Despite the religious community being a miniscule minority in the Czech Republic, there is strong, often irrational resistance to their presence
Prague, Dec. 31 (ČTK) — The Czech Republic experienced a spike in Islamophobia in 2014 despite there being a very small number of Muslims in the country, Petr Zídek writes in the daily Lidové noviny (LN) today.
Although President Milos Zeman’s popularity plummeted in the past year, he is still highly respected by Islamophobes, Zídek writes.
In mid-December, the Islamophobes wrote a letter to Zeman in which they praised his open “objections to the Islamic theocratic and totalitarian ideology.” They highly appreciated Zeman for opposing “the efforts by influential groups in Czech and European society to pursue a policy of appeasement towards this old-new totalitarian threat.”
Leaders of the anti-Islam initiative, which has more than 93,000 supporters on Facebook, have asked Zeman to veto a planned bill that is to extend the powers of the ombudsman. They criticize the current ombudsman, Anna Šabatová, for having defended two female Muslim students whom a Czech secondary school did not permit to wear head scarves earlier this year, Zídek writes.
The Czech Islamophobes fail to understand that the core of the dispute was not Islam and its habits but the question of whether school rules may be at variance with the constitution, Zídek writes.
The Islamphobes say if the ombudsman’s powers were extended, Šabatová would use her new powers to “persecute the critics of Islam and thereby strengthen the presence of Islam in the Czech Republic,” Zídek quoting them as saying.
Earlier in 2014, Islamophobia was for the first time widely used as an instrument in the campaign before municipal elections. Even in one district in Prague, otherwise a cosmopolitan city, the highest number of preferential votes went to the then–deputy mayor who presented the stopping of a Muslim cemetery project as her biggest success in the past election period, Zídek writes.
A noteworthy aspect of Czech Islamophobia is that it can easily do without Muslims, he continues. The number of supporters of the “We Don’t Want Islam in the Czech Republic” group is at least five times higher than the estimated number (20,000) of Muslims living in the Czech Republic, whose population is some 10.5 millio, Zídek writes.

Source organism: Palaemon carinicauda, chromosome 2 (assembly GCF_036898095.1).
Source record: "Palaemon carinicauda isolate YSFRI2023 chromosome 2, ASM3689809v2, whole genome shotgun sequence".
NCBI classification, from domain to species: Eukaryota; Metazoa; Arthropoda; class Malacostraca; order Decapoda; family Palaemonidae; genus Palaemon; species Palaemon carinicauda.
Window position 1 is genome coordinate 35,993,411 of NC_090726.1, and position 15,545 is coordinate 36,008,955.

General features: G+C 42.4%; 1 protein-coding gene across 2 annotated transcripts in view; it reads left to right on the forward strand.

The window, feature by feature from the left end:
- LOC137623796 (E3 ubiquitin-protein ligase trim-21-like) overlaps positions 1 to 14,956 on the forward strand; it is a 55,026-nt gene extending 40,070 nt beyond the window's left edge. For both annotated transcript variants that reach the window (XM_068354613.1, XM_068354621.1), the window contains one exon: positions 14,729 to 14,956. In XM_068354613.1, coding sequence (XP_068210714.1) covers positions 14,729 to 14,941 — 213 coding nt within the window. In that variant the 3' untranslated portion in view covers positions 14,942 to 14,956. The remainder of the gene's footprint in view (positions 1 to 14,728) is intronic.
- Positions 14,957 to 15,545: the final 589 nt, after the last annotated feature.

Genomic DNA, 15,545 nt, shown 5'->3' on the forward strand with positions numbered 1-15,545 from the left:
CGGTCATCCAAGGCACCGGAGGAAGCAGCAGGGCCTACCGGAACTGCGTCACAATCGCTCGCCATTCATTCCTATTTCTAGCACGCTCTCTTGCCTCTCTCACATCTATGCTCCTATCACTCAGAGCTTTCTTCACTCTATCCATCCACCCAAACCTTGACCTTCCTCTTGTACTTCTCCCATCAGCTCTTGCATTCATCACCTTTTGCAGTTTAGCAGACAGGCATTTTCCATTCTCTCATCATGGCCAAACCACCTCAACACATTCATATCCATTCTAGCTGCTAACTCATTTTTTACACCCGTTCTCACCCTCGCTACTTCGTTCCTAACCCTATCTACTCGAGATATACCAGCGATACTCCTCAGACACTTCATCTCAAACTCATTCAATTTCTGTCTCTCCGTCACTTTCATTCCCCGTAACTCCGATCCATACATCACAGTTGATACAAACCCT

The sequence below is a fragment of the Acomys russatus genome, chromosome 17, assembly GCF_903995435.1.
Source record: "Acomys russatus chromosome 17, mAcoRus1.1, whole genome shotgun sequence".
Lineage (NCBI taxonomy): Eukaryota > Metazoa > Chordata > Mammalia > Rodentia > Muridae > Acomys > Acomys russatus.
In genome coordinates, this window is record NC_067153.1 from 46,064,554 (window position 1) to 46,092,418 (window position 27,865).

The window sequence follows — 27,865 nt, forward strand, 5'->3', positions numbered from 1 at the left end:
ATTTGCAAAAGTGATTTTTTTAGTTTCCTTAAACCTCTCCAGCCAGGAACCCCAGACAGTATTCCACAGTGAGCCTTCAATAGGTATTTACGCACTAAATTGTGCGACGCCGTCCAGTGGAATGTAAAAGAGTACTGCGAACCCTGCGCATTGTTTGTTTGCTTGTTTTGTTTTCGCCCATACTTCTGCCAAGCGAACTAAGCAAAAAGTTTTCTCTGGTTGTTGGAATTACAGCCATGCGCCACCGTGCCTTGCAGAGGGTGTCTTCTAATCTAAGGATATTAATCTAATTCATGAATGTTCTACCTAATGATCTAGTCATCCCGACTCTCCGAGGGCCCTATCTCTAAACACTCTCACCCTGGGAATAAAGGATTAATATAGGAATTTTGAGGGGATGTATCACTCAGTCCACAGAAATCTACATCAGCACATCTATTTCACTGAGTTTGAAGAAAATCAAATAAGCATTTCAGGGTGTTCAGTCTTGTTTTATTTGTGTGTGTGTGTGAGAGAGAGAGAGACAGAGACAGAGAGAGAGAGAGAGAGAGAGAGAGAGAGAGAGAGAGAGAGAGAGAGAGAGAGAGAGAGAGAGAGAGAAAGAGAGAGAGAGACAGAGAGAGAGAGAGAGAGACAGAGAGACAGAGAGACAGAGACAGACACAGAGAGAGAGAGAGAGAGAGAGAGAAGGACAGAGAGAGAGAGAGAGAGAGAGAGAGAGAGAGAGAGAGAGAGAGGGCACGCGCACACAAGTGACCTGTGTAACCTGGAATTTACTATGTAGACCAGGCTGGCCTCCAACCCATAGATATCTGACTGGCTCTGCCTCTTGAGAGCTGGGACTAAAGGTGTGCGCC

According to the last census, only 1,442 people claim adherence to the Czech Muslim Community (UMO), a mere fraction compared with, for example, the Jehovah’s Witnesses group with 13,000 adherents, Zídek writes.
For Czech Islamophobes, news about the Islamic State (also known as ISIS, ISIL or Daesh) and from the West European countries with strong Muslim minorities is enough to foment hatred in the Czech Republic, he says.
In this atmosphere, a positive step is Bronislav Ostranský’s book Atlas muslimských strašáků (Muslim Scarecrows Atlas), which the Academia publisher’s house issued recently.
The book is a useful introduction to Islamic Studies, because it corrects certain widespread clichés. It points out, for example, that only 25 percent of Muslims are Arabs, that jihad is not a mere appeal for violence and that female circumcision has almost nothing to do with Islam, Zídek writes.
However, staunch Islamophobes will hardly “yield” to rational arguments. The Muslim terrorists have just killed another person, and Islam wants to destroy our civilization, they would say, referring to TV newscasts, Zídek writes.
Maybe the time has come to launch a new initiative, “We Don’t Want Islamophobia in the Czech Republic,” he concludes.